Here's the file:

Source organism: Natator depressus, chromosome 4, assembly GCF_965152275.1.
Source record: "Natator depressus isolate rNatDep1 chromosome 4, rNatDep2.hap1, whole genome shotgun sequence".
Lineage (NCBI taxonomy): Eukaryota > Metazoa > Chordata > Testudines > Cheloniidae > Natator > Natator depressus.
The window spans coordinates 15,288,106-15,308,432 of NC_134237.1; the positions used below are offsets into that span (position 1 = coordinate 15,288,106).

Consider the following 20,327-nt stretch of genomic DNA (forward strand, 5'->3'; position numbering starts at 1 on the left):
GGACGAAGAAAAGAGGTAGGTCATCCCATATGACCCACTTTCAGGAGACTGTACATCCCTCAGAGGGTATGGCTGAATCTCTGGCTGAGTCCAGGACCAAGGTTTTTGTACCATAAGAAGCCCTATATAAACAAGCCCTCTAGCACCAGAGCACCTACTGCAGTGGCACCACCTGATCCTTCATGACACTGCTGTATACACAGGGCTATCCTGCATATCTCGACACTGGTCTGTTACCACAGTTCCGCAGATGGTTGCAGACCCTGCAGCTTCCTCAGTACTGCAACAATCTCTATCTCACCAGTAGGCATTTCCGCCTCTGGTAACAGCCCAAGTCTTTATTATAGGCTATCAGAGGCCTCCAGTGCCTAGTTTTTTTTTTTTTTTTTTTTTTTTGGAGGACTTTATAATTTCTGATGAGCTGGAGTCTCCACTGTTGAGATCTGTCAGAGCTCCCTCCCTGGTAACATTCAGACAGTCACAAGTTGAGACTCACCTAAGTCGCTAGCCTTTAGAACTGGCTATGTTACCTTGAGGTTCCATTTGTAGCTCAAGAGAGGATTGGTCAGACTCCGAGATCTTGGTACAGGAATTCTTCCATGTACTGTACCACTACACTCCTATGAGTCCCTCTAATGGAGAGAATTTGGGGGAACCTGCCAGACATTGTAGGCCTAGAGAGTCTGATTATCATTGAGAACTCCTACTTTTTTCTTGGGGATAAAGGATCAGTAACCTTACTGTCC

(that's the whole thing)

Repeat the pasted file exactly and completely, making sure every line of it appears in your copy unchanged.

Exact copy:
Source organism: Natator depressus, chromosome 4, assembly GCF_965152275.1.
Source record: "Natator depressus isolate rNatDep1 chromosome 4, rNatDep2.hap1, whole genome shotgun sequence".
Lineage (NCBI taxonomy): Eukaryota > Metazoa > Chordata > Testudines > Cheloniidae > Natator > Natator depressus.
The window spans coordinates 15,288,106-15,308,432 of NC_134237.1; the positions used below are offsets into that span (position 1 = coordinate 15,288,106).

Consider the following 20,327-nt stretch of genomic DNA (forward strand, 5'->3'; position numbering starts at 1 on the left):
GGACGAAGAAAAGAGGTAGGTCATCCCATATGACCCACTTTCAGGAGACTGTACATCCCTCAGAGGGTATGGCTGAATCTCTGGCTGAGTCCAGGACCAAGGTTTTTGTACCATAAGAAGCCCTATATAAACAAGCCCTCTAGCACCAGAGCACCTACTGCAGTGGCACCACCTGATCCTTCATGACACTGCTGTATACACAGGGCTATCCTGCATATCTCGACACTGGTCTGTTACCACAGTTCCGCAGATGGTTGCAGACCCTGCAGCTTCCTCAGTACTGCAACAATCTCTATCTCACCAGTAGGCATTTCCGCCTCTGGTAACAGCCCAAGTCTTTATTATAGGCTATCAGAGGCCTCCAGTGCCTAGTTTTTTTTTTTTTTTTTTTTTTTTGGAGGACTTTATAATTTCTGATGAGCTGGAGTCTCCACTGTTGAGATCTGTCAGAGCTCCCTCCCTGGTAACATTCAGACAGTCACAAGTTGAGACTCACCTAAGTCGCTAGCCTTTAGAACTGGCTATGTTACCTTGAGGTTCCATTTGTAGCTCAAGAGAGGATTGGTCAGACTCCGAGATCTTGGTACAGGAATTCTTCCATGTACTGTACCACTACACTCCTATGAGTCCCTCTAATGGAGAGAATTTGGGGGAACCTGCCAGACATTGTAGGCCTAGAGAGTCTGATTATCATTGAGAACTCCTACTTTTTTCTTGGGGATAAAGGATCAGTAACCTTACTGTCC